Ancient winged reptiles could be inspiration for new fleet of drones

When engineers set out to create new machines, they tend to look forward rather than back.

And even if they do look to past designs, chances are they won’t go back over 200 million years for inspiration.

However, learning more about pterosaurs – flying reptiles that lived among the dinosaurs – could help in designing more efficient drones, scientists have said.

Palaeontologists looking at fossils of the largest animals ever to fly believe the prehistoric creatures may hold the solutions to drone flight problems, such as aerial stability and the ability to self-launch.

Dr Liz Martin-Silverstone, a palaeontologist at the University of Bristol and first author of the review published in the journal Trends in Ecology and Evolution, said: ‘There’s a lot of really cool stuff in the fossil record that goes unexplored because engineers generally don’t look to palaeontology when thinking about inspiration for flight.

‘If we’re only looking at modern animals for inspiration, we’re really missing a large degree of the morphology out there and ignoring a lot of options that I think could be useful.’

While engineers have mostly focused on the physiology of modern birds and insects when designing drones and planes, Dr Martin-Silverstone believes pterosaur fossils that provide insight into the anatomy of their wings could hold the clues to designing more efficient aircraft.

Most modern birds launch into the air through a leap or jump, known as ballistic launch, while the larger varieties require a running start to gain enough momentum for lift-off.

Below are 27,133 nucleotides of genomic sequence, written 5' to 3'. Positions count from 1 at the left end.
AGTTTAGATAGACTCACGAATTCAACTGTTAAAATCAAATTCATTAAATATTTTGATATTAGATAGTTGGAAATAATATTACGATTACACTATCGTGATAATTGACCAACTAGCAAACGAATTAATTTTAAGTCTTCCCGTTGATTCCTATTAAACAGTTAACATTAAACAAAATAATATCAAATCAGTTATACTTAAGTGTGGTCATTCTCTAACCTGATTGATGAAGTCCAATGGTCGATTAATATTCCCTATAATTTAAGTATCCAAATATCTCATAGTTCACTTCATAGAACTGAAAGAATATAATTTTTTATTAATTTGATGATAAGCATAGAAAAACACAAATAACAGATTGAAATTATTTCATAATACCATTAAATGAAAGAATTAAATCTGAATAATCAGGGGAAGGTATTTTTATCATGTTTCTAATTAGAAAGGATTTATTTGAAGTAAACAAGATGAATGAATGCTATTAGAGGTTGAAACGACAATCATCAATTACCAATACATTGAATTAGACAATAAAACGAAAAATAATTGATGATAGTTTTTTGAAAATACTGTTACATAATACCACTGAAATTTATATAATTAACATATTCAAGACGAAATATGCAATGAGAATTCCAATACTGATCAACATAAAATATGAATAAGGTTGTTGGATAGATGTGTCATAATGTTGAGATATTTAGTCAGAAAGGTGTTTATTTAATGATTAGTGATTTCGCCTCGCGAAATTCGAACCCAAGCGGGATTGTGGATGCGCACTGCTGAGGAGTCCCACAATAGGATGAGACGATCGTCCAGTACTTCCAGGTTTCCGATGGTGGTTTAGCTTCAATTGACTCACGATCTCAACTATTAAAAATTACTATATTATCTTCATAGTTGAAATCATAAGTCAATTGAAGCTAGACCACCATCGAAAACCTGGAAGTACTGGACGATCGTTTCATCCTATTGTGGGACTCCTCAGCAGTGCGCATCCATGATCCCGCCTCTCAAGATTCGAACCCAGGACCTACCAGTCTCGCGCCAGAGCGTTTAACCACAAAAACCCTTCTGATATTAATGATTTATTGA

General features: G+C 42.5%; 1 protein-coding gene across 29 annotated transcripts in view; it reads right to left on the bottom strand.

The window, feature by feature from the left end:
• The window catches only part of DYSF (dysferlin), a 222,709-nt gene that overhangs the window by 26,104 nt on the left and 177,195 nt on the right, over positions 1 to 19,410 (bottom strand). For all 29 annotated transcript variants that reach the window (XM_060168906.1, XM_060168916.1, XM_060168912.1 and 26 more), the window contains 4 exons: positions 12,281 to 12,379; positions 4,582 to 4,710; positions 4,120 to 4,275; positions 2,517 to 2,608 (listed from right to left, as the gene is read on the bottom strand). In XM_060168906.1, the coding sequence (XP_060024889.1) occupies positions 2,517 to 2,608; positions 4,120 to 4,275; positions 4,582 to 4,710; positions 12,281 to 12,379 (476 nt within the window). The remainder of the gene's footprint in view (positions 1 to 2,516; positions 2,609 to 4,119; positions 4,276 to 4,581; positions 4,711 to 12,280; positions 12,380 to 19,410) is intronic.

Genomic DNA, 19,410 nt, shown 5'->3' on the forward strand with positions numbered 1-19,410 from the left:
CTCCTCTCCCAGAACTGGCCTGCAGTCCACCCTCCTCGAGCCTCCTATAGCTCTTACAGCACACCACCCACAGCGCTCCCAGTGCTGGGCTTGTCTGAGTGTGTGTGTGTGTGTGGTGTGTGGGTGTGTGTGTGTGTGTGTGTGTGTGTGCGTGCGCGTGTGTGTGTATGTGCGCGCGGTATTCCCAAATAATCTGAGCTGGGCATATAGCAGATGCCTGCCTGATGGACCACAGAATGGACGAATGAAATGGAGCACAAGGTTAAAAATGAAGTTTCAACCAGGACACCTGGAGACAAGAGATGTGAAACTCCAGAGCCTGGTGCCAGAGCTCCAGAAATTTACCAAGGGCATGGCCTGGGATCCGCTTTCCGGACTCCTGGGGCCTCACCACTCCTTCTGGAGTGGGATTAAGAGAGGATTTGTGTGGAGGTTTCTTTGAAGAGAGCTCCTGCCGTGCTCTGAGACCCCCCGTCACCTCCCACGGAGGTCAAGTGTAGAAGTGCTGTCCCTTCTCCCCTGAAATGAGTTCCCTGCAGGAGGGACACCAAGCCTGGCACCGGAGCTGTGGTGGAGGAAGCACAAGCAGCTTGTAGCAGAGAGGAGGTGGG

But the palaeontologists believe pterosaurs may have been able to launch themselves from a stationary position despite weighing more than 660lb (nearly 300kg), possibly due to the combined effort of the wing membrane and the robust muscle attachments in their wings.

They hypothesise that the pterosaurs’ unique wing structure allowed them to generate ‘a high-powered leap off of their elbows and wrists, giving them enough height to become airborne’.

Dr Martin-Silverstone said: ‘Today, something like a drone requires a flat surface to launch and is quite restricted on how it actually gets into the air.

‘The unique launch physiology of pterosaurs might be able to help solve some of these problems.’

Pterosaurs can also provide insights on how to prevent flight instability once in the air, the researchers said.

Dr Martin-Silverstone added: ‘So far we’ve struggled to design things like flight suits that can resist the pressures of flight.

‘If we can understand how pterosaurs did it, for instance by understanding how their wing membrane was actually structured, then that’s something we can use to answer modern engineering questions.’

Apart from pterosaurs, there were other prehistoric flyers with a unique wing structure, such as Microraptor, which had feathered wings on both their arms and legs.

And the recently discovered dinosaur Yi qi had wings that combined feathers with a bat-like membrane.

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